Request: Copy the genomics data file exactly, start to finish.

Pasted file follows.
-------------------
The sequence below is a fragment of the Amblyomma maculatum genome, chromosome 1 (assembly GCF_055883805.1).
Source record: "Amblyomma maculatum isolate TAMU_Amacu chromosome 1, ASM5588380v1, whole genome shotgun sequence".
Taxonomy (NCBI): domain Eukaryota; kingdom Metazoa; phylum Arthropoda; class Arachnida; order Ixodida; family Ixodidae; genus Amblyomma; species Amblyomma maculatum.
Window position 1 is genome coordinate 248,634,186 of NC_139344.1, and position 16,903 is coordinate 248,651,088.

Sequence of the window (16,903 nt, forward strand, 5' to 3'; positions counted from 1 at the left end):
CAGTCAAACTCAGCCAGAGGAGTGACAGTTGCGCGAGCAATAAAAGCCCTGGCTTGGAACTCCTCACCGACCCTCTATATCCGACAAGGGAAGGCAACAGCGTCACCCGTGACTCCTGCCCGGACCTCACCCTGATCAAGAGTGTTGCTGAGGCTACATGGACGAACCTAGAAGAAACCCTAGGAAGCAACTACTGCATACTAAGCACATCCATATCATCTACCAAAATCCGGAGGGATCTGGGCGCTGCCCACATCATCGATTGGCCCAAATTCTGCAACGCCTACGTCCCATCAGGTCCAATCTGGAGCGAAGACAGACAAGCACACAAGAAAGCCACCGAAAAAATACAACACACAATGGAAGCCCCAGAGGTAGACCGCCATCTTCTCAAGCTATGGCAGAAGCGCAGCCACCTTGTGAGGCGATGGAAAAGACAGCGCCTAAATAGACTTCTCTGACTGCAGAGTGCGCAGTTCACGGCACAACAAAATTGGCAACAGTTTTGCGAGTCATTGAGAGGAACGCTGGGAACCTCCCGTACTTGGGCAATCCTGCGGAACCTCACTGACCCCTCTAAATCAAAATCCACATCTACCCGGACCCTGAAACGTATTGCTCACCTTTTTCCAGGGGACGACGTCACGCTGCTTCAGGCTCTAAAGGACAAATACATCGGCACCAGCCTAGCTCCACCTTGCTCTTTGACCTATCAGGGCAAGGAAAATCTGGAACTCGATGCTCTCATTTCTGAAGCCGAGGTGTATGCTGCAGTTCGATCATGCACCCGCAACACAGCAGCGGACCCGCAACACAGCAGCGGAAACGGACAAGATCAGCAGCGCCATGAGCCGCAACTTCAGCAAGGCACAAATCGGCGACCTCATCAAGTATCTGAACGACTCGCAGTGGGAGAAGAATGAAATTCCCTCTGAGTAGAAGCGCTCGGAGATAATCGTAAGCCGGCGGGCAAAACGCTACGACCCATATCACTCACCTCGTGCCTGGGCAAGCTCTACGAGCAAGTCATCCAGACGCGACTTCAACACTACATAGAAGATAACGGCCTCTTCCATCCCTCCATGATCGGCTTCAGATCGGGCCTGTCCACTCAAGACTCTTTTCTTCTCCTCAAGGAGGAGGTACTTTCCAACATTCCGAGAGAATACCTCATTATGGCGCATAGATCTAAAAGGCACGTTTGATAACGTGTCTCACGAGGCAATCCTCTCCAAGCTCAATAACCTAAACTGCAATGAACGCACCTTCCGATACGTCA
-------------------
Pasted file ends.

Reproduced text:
The sequence below is a fragment of the Amblyomma maculatum genome, chromosome 1 (assembly GCF_055883805.1).
Source record: "Amblyomma maculatum isolate TAMU_Amacu chromosome 1, ASM5588380v1, whole genome shotgun sequence".
Taxonomy (NCBI): domain Eukaryota; kingdom Metazoa; phylum Arthropoda; class Arachnida; order Ixodida; family Ixodidae; genus Amblyomma; species Amblyomma maculatum.
Window position 1 is genome coordinate 248,634,186 of NC_139344.1, and position 16,903 is coordinate 248,651,088.

Sequence of the window (16,903 nt, forward strand, 5' to 3'; positions counted from 1 at the left end):
CAGTCAAACTCAGCCAGAGGAGTGACAGTTGCGCGAGCAATAAAAGCCCTGGCTTGGAACTCCTCACCGACCCTCTATATCCGACAAGGGAAGGCAACAGCGTCACCCGTGACTCCTGCCCGGACCTCACCCTGATCAAGAGTGTTGCTGAGGCTACATGGACGAACCTAGAAGAAACCCTAGGAAGCAACTACTGCATACTAAGCACATCCATATCATCTACCAAAATCCGGAGGGATCTGGGCGCTGCCCACATCATCGATTGGCCCAAATTCTGCAACGCCTACGTCCCATCAGGTCCAATCTGGAGCGAAGACAGACAAGCACACAAGAAAGCCACCGAAAAAATACAACACACAATGGAAGCCCCAGAGGTAGACCGCCATCTTCTCAAGCTATGGCAGAAGCGCAGCCACCTTGTGAGGCGATGGAAAAGACAGCGCCTAAATAGACTTCTCTGACTGCAGAGTGCGCAGTTCACGGCACAACAAAATTGGCAACAGTTTTGCGAGTCATTGAGAGGAACGCTGGGAACCTCCCGTACTTGGGCAATCCTGCGGAACCTCACTGACCCCTCTAAATCAAAATCCACATCTACCCGGACCCTGAAACGTATTGCTCACCTTTTTCCAGGGGACGACGTCACGCTGCTTCAGGCTCTAAAGGACAAATACATCGGCACCAGCCTAGCTCCACCTTGCTCTTTGACCTATCAGGGCAAGGAAAATCTGGAACTCGATGCTCTCATTTCTGAAGCCGAGGTGTATGCTGCAGTTCGATCATGCACCCGCAACACAGCAGCGGACCCGCAACACAGCAGCGGAAACGGACAAGATCAGCAGCGCCATGAGCCGCAACTTCAGCAAGGCACAAATCGGCGACCTCATCAAGTATCTGAACGACTCGCAGTGGGAGAAGAATGAAATTCCCTCTGAGTAGAAGCGCTCGGAGATAATCGTAAGCCGGCGGGCAAAACGCTACGACCCATATCACTCACCTCGTGCCTGGGCAAGCTCTACGAGCAAGTCATCCAGACGCGACTTCAACACTACATAGAAGATAACGGCCTCTTCCATCCCTCCATGATCGGCTTCAGATCGGGCCTGTCCACTCAAGACTCTTTTCTTCTCCTCAAGGAGGAGGTACTTTCCAACATTCCGAGAGAATACCTCATTATGGCGCATAGATCTAAAAGGCACGTTTGATAACGTGTCTCACGAGGCAATCCTCTCCAAGCTCAATAACCTAAACTGCAATGAACGCACCTTCCGATACGTCA